The Dominion Post demands that all letter-writers to the paper provide their own name and address to anything submitted.

Funny how the same policy doesn’t apply to the authors of their editorials?

The “editorial” pretends to take a swipe at neo-liberal policies by stating,

Labour and the Greens’ Stalinist proposals are as unattractive as the free-market ideologies that have produced windfall profits for power companies and ever-rising prices for residential consumers.

However, pointedly it offers no constructive alternative solutions.

Why?

Because by condemning Labour-Green proposals for real reform, it undermines the prospect for meaningful change – whilst at the same time, allowing the status quo to remain intact. Every time a proposal to effect meaningful change is derided – but not offering alternatives – the neo-liberal ideologies remain unchallenged.

It is the same technique that the Right used in their campaign against MMP.

It’s a sneaky way to sow doubt in the public mind.

As for claiming,

“The Government has a mandate to sell, but it is not a mandate to sell regardless of the price.”

Bollocks.

It has no such thing.

As has been pointed ad nauseum, more voters voted against the asset sales than for it. Whilst the National-ACT-Peter Dunne Coalition has 61 seats, and Labour, NZ First, Greens, Mana, and Maori Party have 60 seats – the number of Party votes cast tells a different story.

.

National , ACT, United Future Party Votes Labour, Greens, NZ First, Maori Party, Mana, and Conservative Party votes

National – 1,058,636

Labour – 614,937

ACT – 23,889

Greens – 247,372

United Future – 13,443

NZ First – 147,544

Maori Party – 31,982

Mana – 24,168

Conservative Party* – 59,237

TOTAL – 1,095,968

Total – 1,125,240

.

* Note:  Whilst the Conservative gained no seats in Parliament (because of the 5% threshold), their numbers are included because they gained over double the electoral-support for ACT.

.

.

= fs =

Advertisements

Doing ‘the business’ with John Key – Here’s How (Part # Toru)

25 April 2013 14 comments

.

Continued from: Doing ‘the business’ with John Key – Here’s How (Part # Rua)

.

New Govt procurement rules issued

Acknowledgement: Radio NZ – New Govt procurement rules issued

.

As reported by Radio NZ just recently, National has implemented  “new procurement rules [which]  will make it easier for New Zealand companies to win work contracts” by “making  the tendering process across the public service more consistent“.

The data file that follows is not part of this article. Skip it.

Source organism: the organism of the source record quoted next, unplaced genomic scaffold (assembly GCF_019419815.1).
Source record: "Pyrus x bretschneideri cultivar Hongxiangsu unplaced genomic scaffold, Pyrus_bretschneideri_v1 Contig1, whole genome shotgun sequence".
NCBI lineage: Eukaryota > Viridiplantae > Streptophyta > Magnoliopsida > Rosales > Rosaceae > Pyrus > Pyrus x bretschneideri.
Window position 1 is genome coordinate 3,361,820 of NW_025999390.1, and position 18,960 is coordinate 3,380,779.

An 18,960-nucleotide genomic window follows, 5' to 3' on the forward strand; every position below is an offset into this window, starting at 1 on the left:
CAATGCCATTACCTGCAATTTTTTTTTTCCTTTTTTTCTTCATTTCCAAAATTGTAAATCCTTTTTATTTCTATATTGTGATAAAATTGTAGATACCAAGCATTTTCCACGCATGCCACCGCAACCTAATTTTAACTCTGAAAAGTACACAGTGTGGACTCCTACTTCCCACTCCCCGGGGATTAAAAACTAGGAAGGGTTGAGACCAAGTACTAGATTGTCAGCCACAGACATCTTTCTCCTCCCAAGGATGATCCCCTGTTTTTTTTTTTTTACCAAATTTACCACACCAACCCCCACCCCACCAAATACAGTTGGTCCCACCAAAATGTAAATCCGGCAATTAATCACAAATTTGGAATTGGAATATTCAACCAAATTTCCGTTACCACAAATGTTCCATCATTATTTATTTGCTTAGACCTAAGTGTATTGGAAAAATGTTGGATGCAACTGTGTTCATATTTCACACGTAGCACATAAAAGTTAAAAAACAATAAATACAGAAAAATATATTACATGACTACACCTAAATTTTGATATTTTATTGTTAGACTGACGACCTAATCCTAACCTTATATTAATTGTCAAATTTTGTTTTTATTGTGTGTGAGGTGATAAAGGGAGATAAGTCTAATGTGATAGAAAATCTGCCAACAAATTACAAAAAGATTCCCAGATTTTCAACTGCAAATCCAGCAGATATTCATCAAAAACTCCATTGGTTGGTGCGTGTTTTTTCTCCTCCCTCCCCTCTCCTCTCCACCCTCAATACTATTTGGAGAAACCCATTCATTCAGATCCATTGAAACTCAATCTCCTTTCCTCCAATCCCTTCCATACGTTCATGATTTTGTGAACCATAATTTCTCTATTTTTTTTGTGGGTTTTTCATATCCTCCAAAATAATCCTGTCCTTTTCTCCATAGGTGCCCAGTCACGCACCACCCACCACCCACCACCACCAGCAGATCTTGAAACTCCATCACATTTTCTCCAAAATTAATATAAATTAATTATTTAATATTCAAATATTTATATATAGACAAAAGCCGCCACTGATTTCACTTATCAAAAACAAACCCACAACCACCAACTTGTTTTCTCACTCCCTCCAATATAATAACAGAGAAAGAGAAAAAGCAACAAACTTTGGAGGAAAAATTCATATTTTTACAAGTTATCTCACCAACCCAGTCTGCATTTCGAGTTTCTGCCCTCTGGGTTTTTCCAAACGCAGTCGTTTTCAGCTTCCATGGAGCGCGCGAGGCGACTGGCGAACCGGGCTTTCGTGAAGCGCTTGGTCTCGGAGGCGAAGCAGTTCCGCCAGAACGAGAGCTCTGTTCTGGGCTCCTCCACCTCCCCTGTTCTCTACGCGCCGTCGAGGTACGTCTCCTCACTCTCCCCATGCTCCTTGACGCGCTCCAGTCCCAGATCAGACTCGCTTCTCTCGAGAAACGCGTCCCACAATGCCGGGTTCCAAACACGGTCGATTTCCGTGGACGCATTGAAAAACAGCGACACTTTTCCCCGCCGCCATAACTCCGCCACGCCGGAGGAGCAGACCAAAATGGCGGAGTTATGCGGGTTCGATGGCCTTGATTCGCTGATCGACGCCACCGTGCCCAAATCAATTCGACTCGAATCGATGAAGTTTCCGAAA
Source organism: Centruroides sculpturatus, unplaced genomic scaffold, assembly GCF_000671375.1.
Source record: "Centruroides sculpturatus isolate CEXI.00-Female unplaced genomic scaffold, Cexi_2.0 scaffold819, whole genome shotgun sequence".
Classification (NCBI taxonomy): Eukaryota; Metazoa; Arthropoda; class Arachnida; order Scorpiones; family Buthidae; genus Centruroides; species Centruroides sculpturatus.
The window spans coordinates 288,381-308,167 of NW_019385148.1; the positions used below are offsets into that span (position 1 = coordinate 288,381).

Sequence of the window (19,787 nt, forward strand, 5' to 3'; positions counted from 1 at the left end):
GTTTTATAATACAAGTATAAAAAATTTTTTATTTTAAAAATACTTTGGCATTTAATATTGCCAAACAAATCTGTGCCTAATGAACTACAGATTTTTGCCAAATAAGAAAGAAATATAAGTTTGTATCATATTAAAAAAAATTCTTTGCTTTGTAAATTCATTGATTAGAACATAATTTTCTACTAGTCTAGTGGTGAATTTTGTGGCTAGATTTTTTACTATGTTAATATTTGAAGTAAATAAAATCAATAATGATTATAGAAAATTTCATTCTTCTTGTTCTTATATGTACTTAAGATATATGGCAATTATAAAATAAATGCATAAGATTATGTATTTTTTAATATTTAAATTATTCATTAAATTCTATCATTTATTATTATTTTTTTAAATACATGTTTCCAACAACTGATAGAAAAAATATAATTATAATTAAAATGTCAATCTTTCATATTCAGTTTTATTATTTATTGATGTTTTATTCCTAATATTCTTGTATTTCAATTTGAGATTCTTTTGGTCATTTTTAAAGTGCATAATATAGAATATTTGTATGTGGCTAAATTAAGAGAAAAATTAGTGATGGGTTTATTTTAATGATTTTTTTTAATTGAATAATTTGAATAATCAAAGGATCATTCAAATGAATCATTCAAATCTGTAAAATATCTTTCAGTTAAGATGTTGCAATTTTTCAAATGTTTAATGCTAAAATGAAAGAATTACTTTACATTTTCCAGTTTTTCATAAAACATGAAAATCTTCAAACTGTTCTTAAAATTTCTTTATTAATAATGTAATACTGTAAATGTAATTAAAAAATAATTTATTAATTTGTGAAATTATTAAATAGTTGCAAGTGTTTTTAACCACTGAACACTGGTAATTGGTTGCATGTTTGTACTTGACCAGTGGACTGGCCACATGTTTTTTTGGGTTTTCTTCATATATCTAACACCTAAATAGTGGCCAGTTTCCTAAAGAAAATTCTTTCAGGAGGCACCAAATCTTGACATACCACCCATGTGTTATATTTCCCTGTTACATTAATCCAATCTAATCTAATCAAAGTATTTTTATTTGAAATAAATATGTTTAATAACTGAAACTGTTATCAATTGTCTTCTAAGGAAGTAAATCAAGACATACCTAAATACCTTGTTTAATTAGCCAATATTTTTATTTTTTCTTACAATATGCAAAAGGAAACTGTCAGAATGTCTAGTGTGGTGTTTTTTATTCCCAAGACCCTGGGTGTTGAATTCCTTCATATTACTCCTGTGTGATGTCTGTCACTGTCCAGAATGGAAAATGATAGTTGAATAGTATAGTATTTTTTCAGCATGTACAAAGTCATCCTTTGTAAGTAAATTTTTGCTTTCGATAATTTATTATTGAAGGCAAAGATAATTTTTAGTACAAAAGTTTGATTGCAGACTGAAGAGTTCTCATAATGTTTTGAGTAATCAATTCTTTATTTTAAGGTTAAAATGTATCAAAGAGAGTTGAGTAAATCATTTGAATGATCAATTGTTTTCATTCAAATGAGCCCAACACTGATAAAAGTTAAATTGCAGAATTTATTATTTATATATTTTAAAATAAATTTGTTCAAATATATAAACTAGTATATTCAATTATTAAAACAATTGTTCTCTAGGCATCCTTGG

On Scoop, Minister for Everything, Steven Joyce told the country,

We have consulted widely with the business community, and the message they have been giving us is they want a framework that makes it easier for them to do business with the Government.

Government procurement accounts for around $30 billion each year and comprises a significant portion of our economy. This new framework is user-friendly for companies, transparent, and is in-line with our international trade obligations.

Introducing greater efficiency and transparency into Government procurement will help us deliver on our priority of building a stronger economy and delivering better public services within tight fiscal constraints.”

Acknowledgement: Scoop:  Government streamlines procurement rules

Joyce referred to the process being more transparent.

Transparency is a good thing.

It keep everyone honest and prevents the advent of cronyism.

The question on everyone lips now, is (or should be), does this apply to our Dear Leader, the Prime Minister, Mr John “My Brain is Fading” Key?

Because as we’ve seen in the past, Key’s style of engaging with business has been anything but transparent. In fact, it’s been decidedly murky and dodgy.

In April 2011,

.

Prime Minister defends loan to MediaWorks

Acknowledgement: TVNZ –  Prime Minister defends loan to MediaWorks

.

A year later, in April 2012,

.

SkyCity deal was PM's own offer

Acknowledgement: NZ Herald –  SkyCity deal was PM’s own offer

.

Key’s “dinner meeting” with SkyCity’s Board followed on from a revelation that David Fisher wrote in the Herald on 18 April 2012,

SkyCity’s deal over pokies in exchange for a national convention centre comes after three failed court attempts to expand its casino business.

It repeatedly challenged the Gambling Commission over its restrictions – so much that ministers overseeing gambling regulation have been warned about direct lobbying by the casino company.